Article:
Having a treadmill at home allows you to avoid a costly gym membership. It is also more convenient because you do not have to travel to get to the treadmill, wait your turn to use it, or worry about remaining on the machine for an unreasonable amount of time. However, when you have a treadmill at home, you have to maintain it in order to keep it operating effectively. Below are several tips you can follow to keep your treadmill in the best possible shape.
Reasons for Maintenance
Cleaning and maintaining treadmills for home is not a fun job. However, even you have one of the best rated treadmills for home, it won’t function properly if you don’t take good care of it. Treadmills for home are expensive, and your workouts put a great deal of stress on the machine’s components. If you don’t spend at least a minimum amount of time taking care of it, the machine will break down and you will find yourself looking for a new one.
Cleaning Treadmills for Home
One of the most common causes of premature deck and belt wear is the accumulation of dirt and debris. For this reason, even the best treadmills for home need regular cleanings. If you have a treadmill at home, you should clean the deck and belt one time each month. You should also clean the areas on either side of the belt, as well as the deck’s exposed areas. Wipe down the other portions of the machine using a damp cloth or sponge every week, and clean the treadmill’s motor area at least three times each year. When you clean the motor, follow the instructions in your owner’s manual.
Lubricating the Treadmill
Some of the best rated treadmills for home can lubricate themselves. These treadmills come with a special wax on their components that continues to lubricate the treadmill over time. Read your owner’s manual to determine if your treadmill needs lubrication. If you lubricate the machine unnecessarily, you may ruin the wax and damage the treadmill’s components. If you find that your treadmill does require lubrication, follow the instructions detailed in the owner’s manual.
Aligning the Belt
Even the best rated treadmills for home can require belt alignment from time to time. A treadmill’s belt should run straight down the deck’s center. If the belt does not follow this path, it needs to be aligned. To align the belt, adjust the bolts on each side of the rear of the machine. Make small adjustments and check your progress. If you are having trouble aligning the belt, consult your owner’s manual.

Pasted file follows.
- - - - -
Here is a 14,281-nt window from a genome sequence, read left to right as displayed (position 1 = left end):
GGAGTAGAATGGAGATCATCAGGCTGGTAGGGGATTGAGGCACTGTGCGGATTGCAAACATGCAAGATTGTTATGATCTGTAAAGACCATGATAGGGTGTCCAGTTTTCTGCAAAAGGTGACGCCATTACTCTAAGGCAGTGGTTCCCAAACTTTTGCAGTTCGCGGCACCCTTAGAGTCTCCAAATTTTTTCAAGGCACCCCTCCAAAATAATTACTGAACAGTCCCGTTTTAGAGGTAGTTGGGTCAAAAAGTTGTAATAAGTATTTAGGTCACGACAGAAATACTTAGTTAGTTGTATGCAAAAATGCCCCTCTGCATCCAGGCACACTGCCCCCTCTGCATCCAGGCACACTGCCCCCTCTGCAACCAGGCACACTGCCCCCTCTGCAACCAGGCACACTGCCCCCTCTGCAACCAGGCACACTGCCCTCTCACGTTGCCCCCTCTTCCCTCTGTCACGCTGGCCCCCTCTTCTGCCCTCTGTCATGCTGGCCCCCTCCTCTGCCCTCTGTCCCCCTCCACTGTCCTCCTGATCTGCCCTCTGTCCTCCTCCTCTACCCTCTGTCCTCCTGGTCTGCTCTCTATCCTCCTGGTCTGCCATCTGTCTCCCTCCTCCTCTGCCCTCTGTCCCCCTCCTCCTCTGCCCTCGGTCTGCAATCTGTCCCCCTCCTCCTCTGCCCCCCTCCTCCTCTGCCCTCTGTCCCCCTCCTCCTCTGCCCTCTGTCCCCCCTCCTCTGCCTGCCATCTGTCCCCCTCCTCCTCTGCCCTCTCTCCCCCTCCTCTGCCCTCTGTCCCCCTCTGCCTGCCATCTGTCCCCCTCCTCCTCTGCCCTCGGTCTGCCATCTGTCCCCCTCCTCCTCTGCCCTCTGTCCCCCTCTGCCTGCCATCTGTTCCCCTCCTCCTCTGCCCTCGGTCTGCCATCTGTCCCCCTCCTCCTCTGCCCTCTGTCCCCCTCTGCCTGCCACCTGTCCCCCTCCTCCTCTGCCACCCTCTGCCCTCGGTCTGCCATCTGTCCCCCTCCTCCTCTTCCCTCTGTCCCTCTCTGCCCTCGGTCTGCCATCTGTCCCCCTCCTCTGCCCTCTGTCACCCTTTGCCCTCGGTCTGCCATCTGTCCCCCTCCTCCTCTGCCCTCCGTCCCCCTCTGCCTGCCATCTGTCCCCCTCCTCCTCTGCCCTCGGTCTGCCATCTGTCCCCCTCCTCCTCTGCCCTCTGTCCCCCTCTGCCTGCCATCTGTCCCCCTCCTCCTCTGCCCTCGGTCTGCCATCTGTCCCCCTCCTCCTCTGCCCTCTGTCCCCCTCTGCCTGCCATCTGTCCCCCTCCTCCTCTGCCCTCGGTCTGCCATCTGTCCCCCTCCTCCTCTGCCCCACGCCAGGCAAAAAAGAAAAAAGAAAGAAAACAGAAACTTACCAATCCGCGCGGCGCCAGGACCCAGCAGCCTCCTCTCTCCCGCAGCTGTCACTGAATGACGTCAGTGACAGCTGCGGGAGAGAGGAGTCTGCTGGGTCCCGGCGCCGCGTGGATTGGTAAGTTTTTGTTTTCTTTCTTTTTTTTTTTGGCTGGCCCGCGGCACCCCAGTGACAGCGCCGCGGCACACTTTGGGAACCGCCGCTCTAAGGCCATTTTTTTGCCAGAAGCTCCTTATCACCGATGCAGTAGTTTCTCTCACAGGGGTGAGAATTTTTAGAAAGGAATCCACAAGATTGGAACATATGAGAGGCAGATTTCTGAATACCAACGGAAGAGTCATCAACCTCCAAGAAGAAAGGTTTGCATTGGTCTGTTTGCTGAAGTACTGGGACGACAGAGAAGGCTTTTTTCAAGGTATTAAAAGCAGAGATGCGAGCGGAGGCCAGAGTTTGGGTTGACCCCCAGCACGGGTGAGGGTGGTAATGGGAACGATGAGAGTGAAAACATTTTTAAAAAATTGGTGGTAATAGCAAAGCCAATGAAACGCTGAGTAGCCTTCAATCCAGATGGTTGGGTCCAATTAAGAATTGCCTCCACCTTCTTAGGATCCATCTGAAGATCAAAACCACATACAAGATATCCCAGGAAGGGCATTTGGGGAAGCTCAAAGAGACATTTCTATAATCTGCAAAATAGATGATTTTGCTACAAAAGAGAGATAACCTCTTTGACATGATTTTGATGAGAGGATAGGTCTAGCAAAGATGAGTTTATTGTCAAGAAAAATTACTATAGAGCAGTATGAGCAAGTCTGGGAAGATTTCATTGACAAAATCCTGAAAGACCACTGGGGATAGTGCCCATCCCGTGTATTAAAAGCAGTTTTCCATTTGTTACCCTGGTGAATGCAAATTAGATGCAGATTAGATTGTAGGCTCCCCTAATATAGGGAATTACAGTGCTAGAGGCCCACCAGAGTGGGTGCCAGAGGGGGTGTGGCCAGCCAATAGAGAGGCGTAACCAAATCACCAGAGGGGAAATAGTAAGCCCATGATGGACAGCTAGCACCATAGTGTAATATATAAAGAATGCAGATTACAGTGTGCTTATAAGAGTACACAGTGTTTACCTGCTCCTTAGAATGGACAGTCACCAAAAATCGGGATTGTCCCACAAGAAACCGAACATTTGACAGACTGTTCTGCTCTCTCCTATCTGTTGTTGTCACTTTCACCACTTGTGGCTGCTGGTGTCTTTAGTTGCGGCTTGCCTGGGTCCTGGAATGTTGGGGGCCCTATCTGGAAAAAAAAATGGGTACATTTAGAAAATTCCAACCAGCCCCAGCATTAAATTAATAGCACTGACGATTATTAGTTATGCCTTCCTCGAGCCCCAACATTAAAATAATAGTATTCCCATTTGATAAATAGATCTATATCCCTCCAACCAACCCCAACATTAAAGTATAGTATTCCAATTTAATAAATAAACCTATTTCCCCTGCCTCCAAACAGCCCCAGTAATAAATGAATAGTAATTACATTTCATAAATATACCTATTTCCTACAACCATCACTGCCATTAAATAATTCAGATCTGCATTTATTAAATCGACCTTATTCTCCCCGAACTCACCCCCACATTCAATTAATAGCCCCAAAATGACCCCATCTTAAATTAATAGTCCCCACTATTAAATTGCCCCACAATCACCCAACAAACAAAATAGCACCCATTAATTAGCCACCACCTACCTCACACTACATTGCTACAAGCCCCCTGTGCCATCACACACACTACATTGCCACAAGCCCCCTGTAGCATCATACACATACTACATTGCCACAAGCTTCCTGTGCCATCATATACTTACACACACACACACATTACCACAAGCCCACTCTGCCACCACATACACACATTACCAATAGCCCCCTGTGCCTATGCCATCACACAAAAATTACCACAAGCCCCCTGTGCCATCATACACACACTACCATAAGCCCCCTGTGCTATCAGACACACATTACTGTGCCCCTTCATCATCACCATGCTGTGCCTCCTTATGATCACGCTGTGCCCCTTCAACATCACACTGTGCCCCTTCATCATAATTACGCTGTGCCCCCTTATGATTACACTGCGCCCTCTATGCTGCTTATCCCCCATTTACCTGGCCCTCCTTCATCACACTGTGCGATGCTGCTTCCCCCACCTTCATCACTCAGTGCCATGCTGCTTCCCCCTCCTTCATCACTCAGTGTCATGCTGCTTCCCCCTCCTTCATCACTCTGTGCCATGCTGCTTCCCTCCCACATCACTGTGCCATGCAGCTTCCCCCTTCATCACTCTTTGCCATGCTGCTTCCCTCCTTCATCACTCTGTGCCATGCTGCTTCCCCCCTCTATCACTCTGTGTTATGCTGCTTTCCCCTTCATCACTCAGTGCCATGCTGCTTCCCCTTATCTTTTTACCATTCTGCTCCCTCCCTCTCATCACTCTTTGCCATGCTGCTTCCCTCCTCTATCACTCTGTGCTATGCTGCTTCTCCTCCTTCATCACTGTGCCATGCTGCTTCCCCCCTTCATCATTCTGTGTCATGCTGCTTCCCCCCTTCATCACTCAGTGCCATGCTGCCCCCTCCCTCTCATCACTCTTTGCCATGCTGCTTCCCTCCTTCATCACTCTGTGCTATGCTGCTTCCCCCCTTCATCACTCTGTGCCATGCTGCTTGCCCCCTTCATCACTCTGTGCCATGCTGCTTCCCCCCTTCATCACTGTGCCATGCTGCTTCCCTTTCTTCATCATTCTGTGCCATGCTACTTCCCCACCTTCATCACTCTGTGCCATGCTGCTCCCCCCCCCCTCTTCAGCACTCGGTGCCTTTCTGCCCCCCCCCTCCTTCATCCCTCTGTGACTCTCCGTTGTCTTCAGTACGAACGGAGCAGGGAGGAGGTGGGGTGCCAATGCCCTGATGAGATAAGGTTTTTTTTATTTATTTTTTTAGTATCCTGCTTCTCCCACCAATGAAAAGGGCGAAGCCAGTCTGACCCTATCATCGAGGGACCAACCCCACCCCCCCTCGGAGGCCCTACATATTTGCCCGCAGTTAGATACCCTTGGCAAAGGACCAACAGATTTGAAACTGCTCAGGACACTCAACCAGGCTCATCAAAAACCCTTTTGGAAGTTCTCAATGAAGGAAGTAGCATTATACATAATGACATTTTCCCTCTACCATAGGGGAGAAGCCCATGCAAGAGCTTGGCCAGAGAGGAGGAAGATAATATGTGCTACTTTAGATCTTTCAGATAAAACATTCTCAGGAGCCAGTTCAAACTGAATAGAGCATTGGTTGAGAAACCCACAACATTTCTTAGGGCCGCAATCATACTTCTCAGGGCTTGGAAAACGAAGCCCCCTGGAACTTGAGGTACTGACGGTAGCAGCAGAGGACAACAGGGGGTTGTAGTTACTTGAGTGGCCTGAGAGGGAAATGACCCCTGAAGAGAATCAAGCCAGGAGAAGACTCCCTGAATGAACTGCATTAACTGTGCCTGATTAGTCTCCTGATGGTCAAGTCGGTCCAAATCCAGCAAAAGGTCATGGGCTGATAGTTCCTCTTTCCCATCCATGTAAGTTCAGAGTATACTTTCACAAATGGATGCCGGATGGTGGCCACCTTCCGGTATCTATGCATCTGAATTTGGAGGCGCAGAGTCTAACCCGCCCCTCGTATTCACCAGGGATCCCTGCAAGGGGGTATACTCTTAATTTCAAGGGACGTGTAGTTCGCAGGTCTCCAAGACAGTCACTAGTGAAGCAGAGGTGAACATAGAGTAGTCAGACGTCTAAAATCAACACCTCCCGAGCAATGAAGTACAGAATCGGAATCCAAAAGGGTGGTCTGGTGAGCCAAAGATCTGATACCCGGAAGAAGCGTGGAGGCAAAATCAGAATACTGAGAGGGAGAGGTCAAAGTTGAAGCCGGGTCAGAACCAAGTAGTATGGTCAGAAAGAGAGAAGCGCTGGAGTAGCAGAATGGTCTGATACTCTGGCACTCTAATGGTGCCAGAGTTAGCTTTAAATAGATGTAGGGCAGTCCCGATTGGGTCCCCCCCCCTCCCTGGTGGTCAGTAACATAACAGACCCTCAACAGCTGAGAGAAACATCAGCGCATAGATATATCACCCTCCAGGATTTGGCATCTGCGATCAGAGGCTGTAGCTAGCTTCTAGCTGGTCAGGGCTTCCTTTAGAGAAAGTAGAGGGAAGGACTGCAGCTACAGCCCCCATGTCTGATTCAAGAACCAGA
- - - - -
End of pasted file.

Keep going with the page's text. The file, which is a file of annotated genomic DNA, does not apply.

Maintaining Belt Tension
Most good treadmills come with preadjusted belt tension. However, as you use the machine, the belt will stretch out. If your belt becomes too loose, it will begin slipping, which causes excessive wear to the deck and the belt. If the belt becomes too tight, it will cause damage to the motor and rollers. The belt’s tensions should always be just enough to keep it from slipping. To determine whether the belt is slipping, turn the treadmill on at a slow pace and stomp your foot down and forward forcefully. If the belt slips, you need to tighten the bolts. Always consult your owner’s manual before making any adjustments.
Replacing the Belt
Whether you have purchased a great treadmills for home or a lesser quality model, the belt will eventually wear out. You should check your belt for signs of wear at least once every three months. To check for wear, run your hand along the belt’s underside. If the belt feels worn and rough, you may need to replace it with a new one. If you continue to use a belt that should be replaced, the roughness of the belt will cause the deck to wear out more quickly. All decks wear out eventually and need to be replaced, but replacing your belt regularly will increase the deck’s lifespan.
Electrical System Protection
The majority of home treadmills manufactured today use electronic consoles controlled by computers. Just like a desktop computer, these consoles may be damaged by power surges. To protect your machine from damage, connect it to an AC outlet that is properly grounded. If at all possible, use a dedicated circuit for your treadmill.